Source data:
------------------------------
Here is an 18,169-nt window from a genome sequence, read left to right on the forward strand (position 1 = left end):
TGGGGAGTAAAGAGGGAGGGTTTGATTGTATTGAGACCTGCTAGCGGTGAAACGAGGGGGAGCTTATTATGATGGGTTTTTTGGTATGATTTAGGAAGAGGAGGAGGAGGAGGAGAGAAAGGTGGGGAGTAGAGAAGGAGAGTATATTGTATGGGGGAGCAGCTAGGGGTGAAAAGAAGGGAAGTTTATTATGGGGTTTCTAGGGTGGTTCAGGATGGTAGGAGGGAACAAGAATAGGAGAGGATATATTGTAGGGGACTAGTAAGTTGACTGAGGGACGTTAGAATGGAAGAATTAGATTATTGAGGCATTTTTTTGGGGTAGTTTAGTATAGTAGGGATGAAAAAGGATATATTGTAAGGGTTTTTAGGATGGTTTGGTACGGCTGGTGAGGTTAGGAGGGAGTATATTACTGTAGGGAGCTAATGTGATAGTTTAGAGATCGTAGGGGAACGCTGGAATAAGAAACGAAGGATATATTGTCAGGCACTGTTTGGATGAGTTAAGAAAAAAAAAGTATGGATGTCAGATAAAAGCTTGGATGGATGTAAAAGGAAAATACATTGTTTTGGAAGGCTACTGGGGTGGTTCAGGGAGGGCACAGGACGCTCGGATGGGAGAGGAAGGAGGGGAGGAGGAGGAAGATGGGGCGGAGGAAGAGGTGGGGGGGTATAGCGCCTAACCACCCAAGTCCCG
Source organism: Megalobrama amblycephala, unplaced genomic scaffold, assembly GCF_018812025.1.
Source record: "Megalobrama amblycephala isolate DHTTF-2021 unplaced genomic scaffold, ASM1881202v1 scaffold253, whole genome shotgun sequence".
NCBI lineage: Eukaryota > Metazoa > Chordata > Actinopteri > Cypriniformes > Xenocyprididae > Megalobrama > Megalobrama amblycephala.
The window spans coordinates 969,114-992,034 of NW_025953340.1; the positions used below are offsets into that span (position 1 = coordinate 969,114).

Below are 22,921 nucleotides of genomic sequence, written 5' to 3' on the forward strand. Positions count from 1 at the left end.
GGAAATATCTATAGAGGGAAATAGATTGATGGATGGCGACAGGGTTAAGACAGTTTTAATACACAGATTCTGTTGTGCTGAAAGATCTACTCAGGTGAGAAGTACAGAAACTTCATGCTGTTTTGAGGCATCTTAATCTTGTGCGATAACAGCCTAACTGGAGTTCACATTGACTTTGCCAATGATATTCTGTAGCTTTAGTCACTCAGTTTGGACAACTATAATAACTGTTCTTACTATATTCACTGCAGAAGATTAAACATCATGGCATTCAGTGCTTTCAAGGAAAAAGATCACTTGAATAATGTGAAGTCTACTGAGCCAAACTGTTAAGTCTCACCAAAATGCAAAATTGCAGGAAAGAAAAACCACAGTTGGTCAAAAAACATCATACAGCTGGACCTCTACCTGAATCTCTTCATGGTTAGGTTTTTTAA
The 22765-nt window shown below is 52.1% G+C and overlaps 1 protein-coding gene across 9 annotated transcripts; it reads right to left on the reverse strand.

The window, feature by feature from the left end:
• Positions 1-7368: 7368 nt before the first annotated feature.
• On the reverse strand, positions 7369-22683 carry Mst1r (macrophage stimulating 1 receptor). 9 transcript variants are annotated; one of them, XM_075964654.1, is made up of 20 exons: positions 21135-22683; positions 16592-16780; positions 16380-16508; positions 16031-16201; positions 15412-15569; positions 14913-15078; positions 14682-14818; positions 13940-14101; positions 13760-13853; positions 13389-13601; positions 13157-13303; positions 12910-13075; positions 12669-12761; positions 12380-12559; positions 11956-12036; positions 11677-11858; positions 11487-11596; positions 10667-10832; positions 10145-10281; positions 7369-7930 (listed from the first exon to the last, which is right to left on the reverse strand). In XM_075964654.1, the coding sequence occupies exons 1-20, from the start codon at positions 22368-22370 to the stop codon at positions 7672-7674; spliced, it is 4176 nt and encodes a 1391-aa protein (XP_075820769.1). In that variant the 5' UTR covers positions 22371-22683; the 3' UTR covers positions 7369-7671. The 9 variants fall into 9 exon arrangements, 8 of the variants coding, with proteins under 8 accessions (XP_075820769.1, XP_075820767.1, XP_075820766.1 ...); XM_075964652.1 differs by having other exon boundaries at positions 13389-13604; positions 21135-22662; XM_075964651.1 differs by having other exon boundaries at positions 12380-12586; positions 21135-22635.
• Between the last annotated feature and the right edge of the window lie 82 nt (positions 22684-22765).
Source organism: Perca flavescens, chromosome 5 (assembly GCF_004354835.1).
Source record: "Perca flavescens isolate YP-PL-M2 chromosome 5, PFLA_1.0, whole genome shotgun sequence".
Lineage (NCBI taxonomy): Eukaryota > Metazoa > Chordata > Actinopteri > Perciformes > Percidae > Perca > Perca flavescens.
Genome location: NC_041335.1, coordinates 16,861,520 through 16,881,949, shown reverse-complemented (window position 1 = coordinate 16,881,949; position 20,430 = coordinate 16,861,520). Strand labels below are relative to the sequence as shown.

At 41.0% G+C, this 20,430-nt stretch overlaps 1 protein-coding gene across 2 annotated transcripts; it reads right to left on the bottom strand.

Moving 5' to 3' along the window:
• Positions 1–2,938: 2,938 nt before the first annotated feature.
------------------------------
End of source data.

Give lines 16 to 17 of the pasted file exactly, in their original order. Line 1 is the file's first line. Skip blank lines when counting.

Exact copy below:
Lineage (NCBI taxonomy): Eukaryota > Metazoa > Chordata > Actinopteri > Perciformes > Percidae > Perca > Perca flavescens.
Genome location: NC_041335.1, coordinates 16,861,520 through 16,881,949, shown reverse-complemented (window position 1 = coordinate 16,881,949; position 20,430 = coordinate 16,861,520). Strand labels below are relative to the sequence as shown.